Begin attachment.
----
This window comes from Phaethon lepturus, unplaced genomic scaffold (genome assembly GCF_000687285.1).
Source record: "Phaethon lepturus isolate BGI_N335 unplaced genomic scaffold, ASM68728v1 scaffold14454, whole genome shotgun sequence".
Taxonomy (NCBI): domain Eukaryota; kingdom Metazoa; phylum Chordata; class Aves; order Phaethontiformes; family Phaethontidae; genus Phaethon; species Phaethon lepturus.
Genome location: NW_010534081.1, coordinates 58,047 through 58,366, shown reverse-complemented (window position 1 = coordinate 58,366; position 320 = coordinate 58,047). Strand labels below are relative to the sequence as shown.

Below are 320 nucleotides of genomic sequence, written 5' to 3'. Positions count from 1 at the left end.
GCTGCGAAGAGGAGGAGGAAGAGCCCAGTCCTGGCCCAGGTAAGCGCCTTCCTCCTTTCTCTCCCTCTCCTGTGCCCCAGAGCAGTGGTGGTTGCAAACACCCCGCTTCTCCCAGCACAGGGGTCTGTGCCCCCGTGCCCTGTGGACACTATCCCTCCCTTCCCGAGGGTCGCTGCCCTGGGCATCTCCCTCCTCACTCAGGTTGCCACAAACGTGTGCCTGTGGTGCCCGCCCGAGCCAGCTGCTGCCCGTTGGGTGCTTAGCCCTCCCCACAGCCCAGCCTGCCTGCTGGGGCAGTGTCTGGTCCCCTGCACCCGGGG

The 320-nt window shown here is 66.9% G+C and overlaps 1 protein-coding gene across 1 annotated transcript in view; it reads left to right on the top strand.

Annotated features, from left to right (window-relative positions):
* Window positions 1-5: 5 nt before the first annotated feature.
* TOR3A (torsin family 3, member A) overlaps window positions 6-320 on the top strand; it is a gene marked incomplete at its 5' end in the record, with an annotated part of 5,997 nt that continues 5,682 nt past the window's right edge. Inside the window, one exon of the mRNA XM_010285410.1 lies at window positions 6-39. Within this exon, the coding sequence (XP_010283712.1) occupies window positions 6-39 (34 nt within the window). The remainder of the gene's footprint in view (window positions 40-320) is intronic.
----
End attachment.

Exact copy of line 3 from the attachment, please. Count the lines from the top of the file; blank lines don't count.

Taxonomy (NCBI): domain Eukaryota; kingdom Metazoa; phylum Chordata; class Aves; order Phaethontiformes; family Phaethontidae; genus Phaethon; species Phaethon lepturus.